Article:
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India: 20% to return promptly after studies

Some 76% of Gen Z Indian students plan to work and settle overseas after completing degree courses abroad, a survey from INTO University Partnerships has suggested.

The findings come from the 2022 INTO India Gen Z Student survey. Photo: iStock

Some 41% would still prefer to study overseas, even if the same quality education was offered by Indian universities

Of the 1,044 students taking part in the study, only 20% plan to return to India immediately after studying abroad.

“India is witnessing a generational change where young people are more ambitious than ever to realise their full potential,” said Diwakar Chandiok, INTO’s recruitment director for South Asia.

“Many more want to study and live abroad, and see their place as global citizens ready to contribute and lead in diverse fields from advanced technology to research and innovation.”

A third of participants indicated they would choose their study abroad destination based on post-study work opportunities and quality of education, with 33% saying they are looking to permanently settle abroad or migrate to their study abroad country.

“Quality of education and opportunities to live and work abroad are defining the choices Indian students make in selecting their study abroad universities,” Chandiok added.

The survey found that experience of living in another country, higher quality education and better job prospects at home and overseas with an international degree were the top three motivations to study abroad.

“Improving affordability coupled with a highly competitive educational environment locally, especially for in-demand subjects, is also tempting Indian students to look overseas for quality education and associated benefits,” Chandiok said.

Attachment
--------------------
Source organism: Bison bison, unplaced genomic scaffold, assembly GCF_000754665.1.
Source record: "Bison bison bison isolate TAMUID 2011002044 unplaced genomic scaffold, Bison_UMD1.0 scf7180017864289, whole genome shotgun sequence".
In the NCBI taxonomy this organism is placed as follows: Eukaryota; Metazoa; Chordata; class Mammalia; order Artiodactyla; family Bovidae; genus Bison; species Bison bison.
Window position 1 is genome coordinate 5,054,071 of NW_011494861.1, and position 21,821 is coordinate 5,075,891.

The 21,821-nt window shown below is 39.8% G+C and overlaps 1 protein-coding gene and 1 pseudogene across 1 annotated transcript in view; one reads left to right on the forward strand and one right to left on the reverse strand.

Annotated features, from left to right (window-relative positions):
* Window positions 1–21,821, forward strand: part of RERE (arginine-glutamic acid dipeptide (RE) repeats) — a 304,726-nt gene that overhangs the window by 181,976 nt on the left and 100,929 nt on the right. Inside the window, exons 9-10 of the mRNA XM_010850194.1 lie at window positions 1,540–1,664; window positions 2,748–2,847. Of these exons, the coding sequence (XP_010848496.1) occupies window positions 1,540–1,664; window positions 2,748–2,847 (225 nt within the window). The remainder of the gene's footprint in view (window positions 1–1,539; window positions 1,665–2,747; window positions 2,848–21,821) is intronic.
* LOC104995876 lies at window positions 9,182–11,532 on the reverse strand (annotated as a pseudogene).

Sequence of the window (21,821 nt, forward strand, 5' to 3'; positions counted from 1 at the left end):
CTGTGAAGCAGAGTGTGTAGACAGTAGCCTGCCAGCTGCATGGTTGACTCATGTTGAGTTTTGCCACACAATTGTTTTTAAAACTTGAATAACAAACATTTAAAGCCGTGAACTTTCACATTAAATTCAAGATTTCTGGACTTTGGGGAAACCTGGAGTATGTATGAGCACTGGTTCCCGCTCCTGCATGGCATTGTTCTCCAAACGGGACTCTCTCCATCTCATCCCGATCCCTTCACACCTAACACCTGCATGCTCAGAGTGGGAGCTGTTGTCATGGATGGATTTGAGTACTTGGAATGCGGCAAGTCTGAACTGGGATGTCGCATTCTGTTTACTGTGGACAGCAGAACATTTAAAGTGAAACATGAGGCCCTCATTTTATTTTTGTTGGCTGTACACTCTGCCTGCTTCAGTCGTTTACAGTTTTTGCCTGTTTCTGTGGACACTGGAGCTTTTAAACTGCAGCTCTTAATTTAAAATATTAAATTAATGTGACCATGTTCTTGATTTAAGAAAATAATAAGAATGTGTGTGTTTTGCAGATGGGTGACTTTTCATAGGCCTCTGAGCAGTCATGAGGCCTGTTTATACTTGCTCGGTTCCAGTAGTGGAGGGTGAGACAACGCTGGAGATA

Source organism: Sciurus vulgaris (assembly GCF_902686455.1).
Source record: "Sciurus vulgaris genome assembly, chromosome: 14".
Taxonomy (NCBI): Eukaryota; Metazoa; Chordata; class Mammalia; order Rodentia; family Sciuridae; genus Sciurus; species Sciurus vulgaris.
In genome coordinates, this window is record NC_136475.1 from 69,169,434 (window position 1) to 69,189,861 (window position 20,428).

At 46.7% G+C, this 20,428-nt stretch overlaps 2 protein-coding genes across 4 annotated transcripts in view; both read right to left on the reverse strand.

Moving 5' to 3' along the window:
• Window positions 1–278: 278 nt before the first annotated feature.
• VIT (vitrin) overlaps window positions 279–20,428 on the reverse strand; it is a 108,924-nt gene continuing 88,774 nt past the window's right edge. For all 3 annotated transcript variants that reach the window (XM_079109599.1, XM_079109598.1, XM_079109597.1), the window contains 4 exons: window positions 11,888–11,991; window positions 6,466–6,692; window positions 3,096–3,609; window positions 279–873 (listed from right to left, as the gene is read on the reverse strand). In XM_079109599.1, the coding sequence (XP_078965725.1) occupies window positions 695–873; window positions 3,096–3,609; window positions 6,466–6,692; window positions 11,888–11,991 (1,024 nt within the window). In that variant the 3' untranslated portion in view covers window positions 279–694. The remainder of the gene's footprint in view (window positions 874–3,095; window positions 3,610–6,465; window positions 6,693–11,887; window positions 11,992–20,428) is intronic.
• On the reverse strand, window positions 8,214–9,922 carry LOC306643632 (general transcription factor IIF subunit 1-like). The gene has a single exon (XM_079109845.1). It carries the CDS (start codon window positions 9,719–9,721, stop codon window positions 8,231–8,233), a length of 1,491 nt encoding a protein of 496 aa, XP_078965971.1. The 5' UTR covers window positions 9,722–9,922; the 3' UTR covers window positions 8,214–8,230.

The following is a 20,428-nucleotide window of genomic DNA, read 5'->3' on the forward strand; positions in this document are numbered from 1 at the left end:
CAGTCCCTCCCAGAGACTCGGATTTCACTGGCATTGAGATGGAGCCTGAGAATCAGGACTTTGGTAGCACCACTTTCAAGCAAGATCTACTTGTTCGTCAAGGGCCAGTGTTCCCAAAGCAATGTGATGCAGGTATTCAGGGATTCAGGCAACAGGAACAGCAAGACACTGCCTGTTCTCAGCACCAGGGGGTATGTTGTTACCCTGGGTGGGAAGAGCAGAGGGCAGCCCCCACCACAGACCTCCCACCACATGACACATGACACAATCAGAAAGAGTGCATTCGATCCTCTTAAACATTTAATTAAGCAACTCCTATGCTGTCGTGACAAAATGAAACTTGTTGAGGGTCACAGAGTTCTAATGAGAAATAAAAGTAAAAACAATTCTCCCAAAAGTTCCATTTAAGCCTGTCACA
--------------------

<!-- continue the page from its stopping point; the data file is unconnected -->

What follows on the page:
A further 41% said they would still prefer to study overseas, even if the same quality education was offered by Indian universities.

Eight in 10 (84%) respondents said the pandemic had changed the study abroad process for them in some way, with 40% indicating it had made travelling “too difficult” and 31% saying student visas to many study destinations had become “much harder to obtain”.

“Universities and governments in destination countries must work together to ensure all qualifying international students experience a smooth transition from enrolment to relocation to their campuses,” Olivia Streatfeild, CEO of INTO, noted.

“It is important institutions are prepared to meet the changed expectations of students looking for greater returns on their investment”

“It is equally important that institutions are prepared to meet the changed expectations of international students who are looking for greater returns on their investment in the form of employability and skills to succeed.”

INTO CareerFirst programs – the company’s employability scheme launched in 2021 – aim to give students access to expert support, training and work experience, so “they get the head start they need in today’s competitive job market”, Michael Lynas, vice president of INTO CareerFirst, added.

“At INTO, we are fully geared up to support students not just to achieve their academic ambitions, but also to help them go further and faster with their career goals,” Lynas suggested.

The US was the top destination for 31% of respondents, followed by Canada (23%) and the UK (17%). INTO also noted a “sizeable proportion” – 12% – was considering institutions in Asia.

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